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Growing in a Greenhouse

Food Forest Abundance Education

GROWING METHODS:

What is the best purpose for a greenhouse you may be wondering? I wasn’t sure myself to be honest, so I sat down with Kevin Feinstein, the Director of Design and Installation Support with Food Forest Abundance.  Kevin shows us how to better understand greenhouses and what the options are.

Can you grow in a greenhouse all Winter?

That very much depends on your climate zone, the type of greenhouse and whether heating is required. Large professional greenhouses control humidity, have irrigation systems, are often heated and use commercial materials. That is great, but that is not exactly what most people can or want to do in their very own yard. 

If you want a simple backyard greenhouse, the use of this greenhouse is usually used to extend your growing season to be able to harvest more food each year.  In the Spring, a greenhouse allows you get going sooner, by warming the soil quicker. You can start your Spring crops earlier in the year by planting out seedlings or perennial cuttings in the warmer environment, if you are able to regulate the internal temperature of the greenhouse above freezing temperatures in your area. However, you do not always have to keep it above freezing. There are frost hardy plants like kale and arugula that can be grown as well.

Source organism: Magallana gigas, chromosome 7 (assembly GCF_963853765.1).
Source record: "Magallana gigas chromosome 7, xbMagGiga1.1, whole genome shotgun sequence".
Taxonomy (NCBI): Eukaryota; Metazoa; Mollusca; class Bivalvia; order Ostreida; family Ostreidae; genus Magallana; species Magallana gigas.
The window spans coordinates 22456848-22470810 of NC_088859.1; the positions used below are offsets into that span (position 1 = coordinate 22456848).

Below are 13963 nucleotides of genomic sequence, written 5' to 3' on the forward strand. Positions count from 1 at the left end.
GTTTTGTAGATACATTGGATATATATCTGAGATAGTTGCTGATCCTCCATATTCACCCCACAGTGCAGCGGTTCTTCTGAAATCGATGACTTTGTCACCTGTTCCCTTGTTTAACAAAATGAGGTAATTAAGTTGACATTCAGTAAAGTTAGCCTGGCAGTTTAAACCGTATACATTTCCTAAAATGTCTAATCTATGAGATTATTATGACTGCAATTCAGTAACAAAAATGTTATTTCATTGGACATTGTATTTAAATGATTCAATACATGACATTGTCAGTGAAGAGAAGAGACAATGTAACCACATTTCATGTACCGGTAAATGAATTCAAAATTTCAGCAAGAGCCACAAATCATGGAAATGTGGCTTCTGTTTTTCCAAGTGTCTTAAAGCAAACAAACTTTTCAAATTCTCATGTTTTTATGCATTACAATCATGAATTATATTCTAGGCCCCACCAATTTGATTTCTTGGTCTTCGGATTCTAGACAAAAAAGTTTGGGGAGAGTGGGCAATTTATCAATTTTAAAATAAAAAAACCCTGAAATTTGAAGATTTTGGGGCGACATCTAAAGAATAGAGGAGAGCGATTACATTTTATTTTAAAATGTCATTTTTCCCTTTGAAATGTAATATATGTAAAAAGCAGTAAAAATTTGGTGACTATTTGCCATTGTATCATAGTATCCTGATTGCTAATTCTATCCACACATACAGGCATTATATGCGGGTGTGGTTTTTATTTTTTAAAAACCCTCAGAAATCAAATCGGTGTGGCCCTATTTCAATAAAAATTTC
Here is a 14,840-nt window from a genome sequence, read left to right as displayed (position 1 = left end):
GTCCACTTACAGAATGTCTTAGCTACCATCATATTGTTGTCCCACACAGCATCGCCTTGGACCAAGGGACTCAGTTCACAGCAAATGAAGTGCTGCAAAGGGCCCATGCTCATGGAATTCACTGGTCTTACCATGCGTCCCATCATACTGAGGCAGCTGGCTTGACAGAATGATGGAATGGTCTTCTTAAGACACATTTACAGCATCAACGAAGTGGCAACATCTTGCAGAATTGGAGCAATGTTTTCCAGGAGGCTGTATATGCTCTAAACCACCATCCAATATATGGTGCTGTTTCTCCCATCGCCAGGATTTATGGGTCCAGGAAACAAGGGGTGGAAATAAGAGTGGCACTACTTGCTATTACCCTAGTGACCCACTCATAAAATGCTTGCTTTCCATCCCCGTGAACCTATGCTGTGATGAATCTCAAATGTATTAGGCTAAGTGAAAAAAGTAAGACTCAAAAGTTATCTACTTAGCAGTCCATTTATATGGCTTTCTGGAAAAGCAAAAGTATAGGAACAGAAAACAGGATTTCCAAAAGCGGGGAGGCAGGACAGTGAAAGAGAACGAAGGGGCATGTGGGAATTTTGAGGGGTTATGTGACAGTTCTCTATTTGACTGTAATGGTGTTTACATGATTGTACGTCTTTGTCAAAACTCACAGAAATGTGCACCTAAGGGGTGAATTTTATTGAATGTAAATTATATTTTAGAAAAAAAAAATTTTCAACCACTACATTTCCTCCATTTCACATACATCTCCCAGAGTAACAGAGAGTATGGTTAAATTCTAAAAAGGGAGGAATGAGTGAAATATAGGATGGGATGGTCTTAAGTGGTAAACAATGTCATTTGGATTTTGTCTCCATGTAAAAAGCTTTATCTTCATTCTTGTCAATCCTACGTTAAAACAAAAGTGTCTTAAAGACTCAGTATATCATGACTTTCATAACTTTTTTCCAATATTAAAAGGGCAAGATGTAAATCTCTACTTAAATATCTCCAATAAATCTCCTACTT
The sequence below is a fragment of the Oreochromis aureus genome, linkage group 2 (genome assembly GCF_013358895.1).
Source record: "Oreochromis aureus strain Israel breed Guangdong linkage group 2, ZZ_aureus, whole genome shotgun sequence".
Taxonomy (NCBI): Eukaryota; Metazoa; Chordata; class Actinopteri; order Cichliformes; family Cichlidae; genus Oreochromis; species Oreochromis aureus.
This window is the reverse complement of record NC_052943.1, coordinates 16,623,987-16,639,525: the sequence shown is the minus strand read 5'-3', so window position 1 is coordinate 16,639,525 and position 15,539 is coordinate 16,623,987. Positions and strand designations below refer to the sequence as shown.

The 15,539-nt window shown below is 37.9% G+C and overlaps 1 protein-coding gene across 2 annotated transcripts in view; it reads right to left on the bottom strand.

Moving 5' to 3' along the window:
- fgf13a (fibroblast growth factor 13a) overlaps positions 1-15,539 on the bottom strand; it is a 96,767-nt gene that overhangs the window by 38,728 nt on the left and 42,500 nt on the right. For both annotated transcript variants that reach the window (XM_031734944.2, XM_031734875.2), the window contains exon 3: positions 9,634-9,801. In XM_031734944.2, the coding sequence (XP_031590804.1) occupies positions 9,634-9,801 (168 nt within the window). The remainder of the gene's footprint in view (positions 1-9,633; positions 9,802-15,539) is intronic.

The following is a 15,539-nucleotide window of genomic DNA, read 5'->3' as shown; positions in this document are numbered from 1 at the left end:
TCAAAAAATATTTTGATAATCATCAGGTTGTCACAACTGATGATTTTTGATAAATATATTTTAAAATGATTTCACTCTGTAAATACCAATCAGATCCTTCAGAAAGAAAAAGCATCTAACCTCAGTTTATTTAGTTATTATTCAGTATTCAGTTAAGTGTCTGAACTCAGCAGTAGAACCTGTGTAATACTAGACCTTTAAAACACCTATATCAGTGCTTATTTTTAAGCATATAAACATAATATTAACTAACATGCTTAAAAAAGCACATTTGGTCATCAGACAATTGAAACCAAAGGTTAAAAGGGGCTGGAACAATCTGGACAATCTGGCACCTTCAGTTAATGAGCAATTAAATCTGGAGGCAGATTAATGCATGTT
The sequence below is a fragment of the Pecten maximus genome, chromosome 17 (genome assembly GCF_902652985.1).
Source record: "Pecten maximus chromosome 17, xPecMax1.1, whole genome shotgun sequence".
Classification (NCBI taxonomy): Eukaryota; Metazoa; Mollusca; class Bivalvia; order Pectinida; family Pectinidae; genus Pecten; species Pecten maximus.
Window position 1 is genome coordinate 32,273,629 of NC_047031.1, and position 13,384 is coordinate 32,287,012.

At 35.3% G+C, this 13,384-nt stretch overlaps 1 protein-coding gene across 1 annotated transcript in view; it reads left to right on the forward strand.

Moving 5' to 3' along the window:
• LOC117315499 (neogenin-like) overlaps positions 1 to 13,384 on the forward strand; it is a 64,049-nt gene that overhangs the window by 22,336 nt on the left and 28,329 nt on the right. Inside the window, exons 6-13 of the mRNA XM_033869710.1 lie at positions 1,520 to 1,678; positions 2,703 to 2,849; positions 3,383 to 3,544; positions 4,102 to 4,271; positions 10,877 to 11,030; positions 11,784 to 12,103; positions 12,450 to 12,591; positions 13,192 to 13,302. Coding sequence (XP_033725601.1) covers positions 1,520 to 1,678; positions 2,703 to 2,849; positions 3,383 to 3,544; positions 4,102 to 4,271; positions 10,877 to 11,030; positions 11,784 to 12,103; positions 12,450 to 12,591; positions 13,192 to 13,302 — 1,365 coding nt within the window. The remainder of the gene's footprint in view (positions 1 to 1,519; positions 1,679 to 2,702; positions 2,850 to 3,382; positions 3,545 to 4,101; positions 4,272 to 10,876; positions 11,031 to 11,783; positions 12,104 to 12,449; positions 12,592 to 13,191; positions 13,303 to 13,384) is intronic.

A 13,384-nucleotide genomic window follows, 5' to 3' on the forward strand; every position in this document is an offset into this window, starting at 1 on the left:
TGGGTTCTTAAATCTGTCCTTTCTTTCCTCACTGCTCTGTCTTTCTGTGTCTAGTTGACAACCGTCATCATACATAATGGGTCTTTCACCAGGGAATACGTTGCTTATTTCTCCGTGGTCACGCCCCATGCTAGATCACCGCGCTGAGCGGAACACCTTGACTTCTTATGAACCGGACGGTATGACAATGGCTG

If you do want to heat a greenhouse you can do this in many ways including a geothermal heating system using the ground, solar power and/or a wood stove, if you want to avoid using propane or other sources you may need to keep refilling. Whether heat is required or not, the warmer space inside the greenhouse will allow you to start seeds of warm season crops like tomatoes and peppers in the Spring. When you move these seedlings outside, they will be closer to producing food than if you had waited to plant them directly outside after the frost.

Not only will you be able to start earlier, but you will also be able to produce food later in the year. This can be achieved, by moving plants into the greenhouse, once the frost is back. Again, you will be able to do this as long as you can keep the temperature inside the greenhouse above freezing temperatures.

Another way to accomplish this is to create a tunnel directly over your garden beds, which may be easier to build and move around as needed. It is less of a permanent structure and if you are rotating beds each growing season you can easily move the tunnel to accommodate.

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